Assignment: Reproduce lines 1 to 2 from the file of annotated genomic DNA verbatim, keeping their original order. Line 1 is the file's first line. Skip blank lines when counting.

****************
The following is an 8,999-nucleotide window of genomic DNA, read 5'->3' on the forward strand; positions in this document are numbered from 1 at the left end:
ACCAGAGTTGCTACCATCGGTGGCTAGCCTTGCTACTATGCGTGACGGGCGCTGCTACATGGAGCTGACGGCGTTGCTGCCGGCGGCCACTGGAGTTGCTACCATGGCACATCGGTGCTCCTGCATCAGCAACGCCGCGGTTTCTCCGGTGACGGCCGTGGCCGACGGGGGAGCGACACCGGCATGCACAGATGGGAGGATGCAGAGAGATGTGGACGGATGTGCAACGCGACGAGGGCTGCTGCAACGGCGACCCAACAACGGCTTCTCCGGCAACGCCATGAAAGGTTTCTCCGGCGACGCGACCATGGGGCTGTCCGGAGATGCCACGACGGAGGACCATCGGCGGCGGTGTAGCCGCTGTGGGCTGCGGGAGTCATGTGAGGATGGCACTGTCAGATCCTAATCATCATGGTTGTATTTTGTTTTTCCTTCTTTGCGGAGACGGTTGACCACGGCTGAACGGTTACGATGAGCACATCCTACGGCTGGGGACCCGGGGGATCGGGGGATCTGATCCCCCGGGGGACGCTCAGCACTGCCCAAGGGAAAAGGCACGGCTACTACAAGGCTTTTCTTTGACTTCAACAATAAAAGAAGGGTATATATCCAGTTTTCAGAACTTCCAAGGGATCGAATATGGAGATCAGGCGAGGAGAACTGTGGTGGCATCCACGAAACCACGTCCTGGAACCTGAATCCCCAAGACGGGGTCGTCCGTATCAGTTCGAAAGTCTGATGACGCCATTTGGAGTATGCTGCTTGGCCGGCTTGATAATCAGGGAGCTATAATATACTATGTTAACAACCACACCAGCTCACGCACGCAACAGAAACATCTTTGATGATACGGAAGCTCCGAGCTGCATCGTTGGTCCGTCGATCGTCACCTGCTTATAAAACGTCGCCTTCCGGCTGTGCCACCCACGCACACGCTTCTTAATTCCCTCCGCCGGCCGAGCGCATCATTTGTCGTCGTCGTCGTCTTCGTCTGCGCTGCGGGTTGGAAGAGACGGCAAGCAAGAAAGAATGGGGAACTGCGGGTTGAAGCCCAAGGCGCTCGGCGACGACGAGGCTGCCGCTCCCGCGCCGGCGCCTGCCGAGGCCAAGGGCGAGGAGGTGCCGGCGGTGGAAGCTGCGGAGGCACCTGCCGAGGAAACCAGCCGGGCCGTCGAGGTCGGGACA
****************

The following is an 8,999-nucleotide window of genomic DNA, read 5'->3' on the forward strand; positions in this document are numbered from 1 at the left end:
ACCAGAGTTGCTACCATCGGTGGCTAGCCTTGCTACTATGCGTGACGGGCGCTGCTACATGGAGCTGACGGCGTTGCTGCCGGCGGCCACTGGAGTTGCTACCATGGCACATCGGTGCTCCTGCATCAGCAACGCCGCGGTTTCTCCGGTGACGGCCGTGGCCGACGGGGGAGCGACACCGGCATGCACAGATGGGAGGATGCAGAGAGATGTGGACGGATGTGCAACGCGACGAGGGCTGCTGCAACGGCGACCCAACAACGGCTTCTCCGGCAACGCCATGAAAGGTTTCTCCGGCGACGCGACCATGGGGCTGTCCGGAGATGCCACGACGGAGGACCATCGGCGGCGGTGTAGCCGCTGTGGGCTGCGGGAGTCATGTGAGGATGGCACTGTCAGATCCTAATCATCATGGTTGTATTTTGTTTTTCCTTCTTTGCGGAGACGGTTGACCACGGCTGAACGGTTACGATGAGCACATCCTACGGCTGGGGACCCGGGGGATCGGGGGATCTGATCCCCCGGGGGACGCTCAGCACTGCCCAAGGGAAAAGGCACGGCTACTACAAGGCTTTTCTTTGACTTCAACAATAAAAGAAGGGTATATATCCAGTTTTCAGAACTTCCAAGGGATCGAATATGGAGATCAGGCGAGGAGAACTGTGGTGGCATCCACGAAACCACGTCCTGGAACCTGAATCCCCAAGACGGGGTCGTCCGTATCAGTTCGAAAGTCTGATGACGCCATTTGGAGTATGCTGCTTGGCCGGCTTGATAATCAGGGAGCTATAATATACTATGTTAACAACCACACCAGCTCACGCACGCAACAGAAACATCTTTGATGATACGGAAGCTCCGAGCTGCATCGTTGGTCCGTCGATCGTCACCTGCTTATAAAACGTCGCCTTCCGGCTGTGCCACCCACGCACACGCTTCTTAATTCCCTCCGCCGGCCGAGCGCATCATTTGTCGTCGTCGTCGTCTTCGTCTGCGCTGCGGGTTGGAAGAGACGGCAAGCAAGAAAGAATGGGGAACTGCGGGTTGAAGCCCAAGGCGCTCGGCGACGACGAGGCTGCCGCTCCCGCGCCGGCGCCTGCCGAGGCCAAGGGCGAGGAGGTGCCGGCGGTGGAAGCTGCGGAGGCACCTGCCGAGGAAACCAGCCGGGCCGTCGAGGTCGGGACA